The Chairperson: Thank you very much.  I have just a couple of points.  The dealers are here as well and we will be hearing from them, so I do not intend to take up too much time on questions because I would like to hear from those organisations.  The stakeholder responses proposed a central policy unit to enable dialogue on performance in processing applications, given the concerns that have been raised around the Police Service's performance.  How has that been taken on board by the Department?

Mr Simon Rogers: There is already a system for engaging, although we accept that that engagement does not take place very often.  I think the last meeting was —

Mr Robert Kidd (Department of Justice): Last April.  There is a consultative forum, but it is not specifically to deal with issues about delays in processing firearms applications.  It is a more general forum, which is chaired by the PSNI and represents a number of dealers, the organisations with an interest in the firearms forum, and DOJ.

The Chairperson: Why has it been 10 months since the last meeting?

Mr Kidd: I cannot honestly say.  As far as I am aware, there have not been issues raised.  The last meeting was before the consultation, when we discussed a number of the issues related to it.

The Chairperson: Have any of the stakeholders involved in the organisation asked for the forum to meet?

Mr Kidd: We have dealt with a number of individual requests for information on specific queries but, as far as I am aware, there has been no specific request for a meeting.

The Chairperson: How have you established the fee levels both for the dealers and for the individual certificates?  Will you elaborate a little more on what independent review took place and, particularly, what review took place of the firearms branch in the police, to make sure that it is doing what it is supposed to do?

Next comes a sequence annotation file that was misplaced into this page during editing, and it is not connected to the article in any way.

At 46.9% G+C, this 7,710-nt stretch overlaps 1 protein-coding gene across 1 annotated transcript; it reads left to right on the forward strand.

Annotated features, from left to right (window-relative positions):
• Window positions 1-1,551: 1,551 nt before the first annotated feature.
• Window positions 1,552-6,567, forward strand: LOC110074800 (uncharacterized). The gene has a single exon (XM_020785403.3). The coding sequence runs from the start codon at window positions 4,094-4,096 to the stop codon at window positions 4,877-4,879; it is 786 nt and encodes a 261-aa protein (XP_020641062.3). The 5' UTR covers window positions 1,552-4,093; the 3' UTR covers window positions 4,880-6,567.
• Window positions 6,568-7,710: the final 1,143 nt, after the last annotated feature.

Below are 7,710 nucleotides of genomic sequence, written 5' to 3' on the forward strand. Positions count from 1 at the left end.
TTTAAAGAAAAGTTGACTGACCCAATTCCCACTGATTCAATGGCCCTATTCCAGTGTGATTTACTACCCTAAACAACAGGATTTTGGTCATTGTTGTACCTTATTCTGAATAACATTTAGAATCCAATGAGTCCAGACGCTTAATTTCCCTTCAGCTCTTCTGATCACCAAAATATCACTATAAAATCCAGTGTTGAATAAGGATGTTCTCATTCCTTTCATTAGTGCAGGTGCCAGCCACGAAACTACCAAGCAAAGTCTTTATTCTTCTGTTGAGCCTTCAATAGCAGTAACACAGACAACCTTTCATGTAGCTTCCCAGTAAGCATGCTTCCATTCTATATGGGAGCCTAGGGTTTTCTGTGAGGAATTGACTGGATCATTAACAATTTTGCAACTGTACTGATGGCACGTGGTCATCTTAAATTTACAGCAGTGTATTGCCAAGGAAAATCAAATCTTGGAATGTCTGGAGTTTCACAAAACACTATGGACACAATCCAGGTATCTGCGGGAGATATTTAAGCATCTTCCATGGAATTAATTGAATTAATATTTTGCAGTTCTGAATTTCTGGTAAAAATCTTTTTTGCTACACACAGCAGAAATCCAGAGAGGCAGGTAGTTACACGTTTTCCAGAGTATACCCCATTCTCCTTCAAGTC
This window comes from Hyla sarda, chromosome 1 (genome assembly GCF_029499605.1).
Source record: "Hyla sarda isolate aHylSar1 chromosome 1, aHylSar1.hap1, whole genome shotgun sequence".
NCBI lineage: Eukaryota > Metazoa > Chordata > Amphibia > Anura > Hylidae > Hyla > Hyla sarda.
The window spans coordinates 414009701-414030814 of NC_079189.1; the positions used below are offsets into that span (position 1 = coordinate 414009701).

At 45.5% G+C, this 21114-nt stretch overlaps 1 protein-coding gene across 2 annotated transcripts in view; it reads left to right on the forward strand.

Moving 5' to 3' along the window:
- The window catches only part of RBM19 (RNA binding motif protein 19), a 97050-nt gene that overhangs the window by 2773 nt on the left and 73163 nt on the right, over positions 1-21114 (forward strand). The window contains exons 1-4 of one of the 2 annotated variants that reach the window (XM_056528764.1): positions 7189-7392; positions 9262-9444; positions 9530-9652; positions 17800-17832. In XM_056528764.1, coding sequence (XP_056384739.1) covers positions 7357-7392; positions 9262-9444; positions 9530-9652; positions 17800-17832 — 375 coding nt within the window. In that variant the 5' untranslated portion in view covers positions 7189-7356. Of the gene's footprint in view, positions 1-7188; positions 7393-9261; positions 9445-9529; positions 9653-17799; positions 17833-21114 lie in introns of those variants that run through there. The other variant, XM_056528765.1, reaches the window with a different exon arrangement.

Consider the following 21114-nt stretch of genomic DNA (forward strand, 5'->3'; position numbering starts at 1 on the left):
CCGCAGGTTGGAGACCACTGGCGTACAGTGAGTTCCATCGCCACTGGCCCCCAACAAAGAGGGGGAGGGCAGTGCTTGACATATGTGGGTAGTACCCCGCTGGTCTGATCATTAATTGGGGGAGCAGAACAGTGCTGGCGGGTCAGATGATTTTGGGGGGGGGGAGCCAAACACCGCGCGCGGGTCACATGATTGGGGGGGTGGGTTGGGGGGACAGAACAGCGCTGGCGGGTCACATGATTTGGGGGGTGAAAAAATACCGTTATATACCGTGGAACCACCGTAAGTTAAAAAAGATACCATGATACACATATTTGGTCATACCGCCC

Mr Nick Cochrane (Department of Finance and Personnel): I am part of the business consultancy services within the delivery and innovation division, and I undertook the independent review of the firearms licensing processes, with a view to establishing the costs.  The fees proposed are based on the processing time in the firearms licensing branch, as set against the processor's hourly rate.  They have been calculated to take account of that proportion of the fee. In addition, there is the area around the role of the firearms enquiry officer (FEO).  Part of the fee is based on a whole-cost firearms enquiry officer, of which the organisation has 36, but with some elements removed.  The elements removed would be things such as the ballistic testing of firearms and guns and their carriage, as those are seen to be a requirement of the Chief Constable, for security reasons, as opposed to being a requirement of firearms licensing.

The Chairperson: The Association of Chief Police Officers (ACPO) review recommended an increase to £92 for a firearms certificate and to £207 for a dealer's certificate.  Why are we so out of step, particularly on what the dealer's increase would have to be?

Mr Simon Rogers: The Home Office is responsible for that in GB.  Obviously, ACPO may have a view on what the fees might be, but we know from our contacts with the Home Office that, in fact, a fee review needs to be carried out that aims at cost recovery, as we are.  Indeed, they are waiting to see how our process goes before moving forward.  From our perspective, our responsibility is to make sure that we are providing an efficient service but, at the same time, one that is being paid for.  So, although we have looked at what ACPO has said, we do not see anything in it that would change our system in Northern Ireland and our approach to the costing of that.

Mr Kidd: I would add that the ACPO report acknowledges that by stating:

"In collecting £92, this will remain below 50% of the current cost of the actual processing".

 

So it is far short of a full-cost recovery model.

The Chairperson: What recognition did ACPO give to the firearms industry?  I am thinking about the elements that the taxpayer should be supporting because of the benefits that the industry brings to the economy?  If ACPO did not do that, what recognition does the Department here give to the benefits of the firearms industry?  Is the industry a nuisance or does it benefit our economy?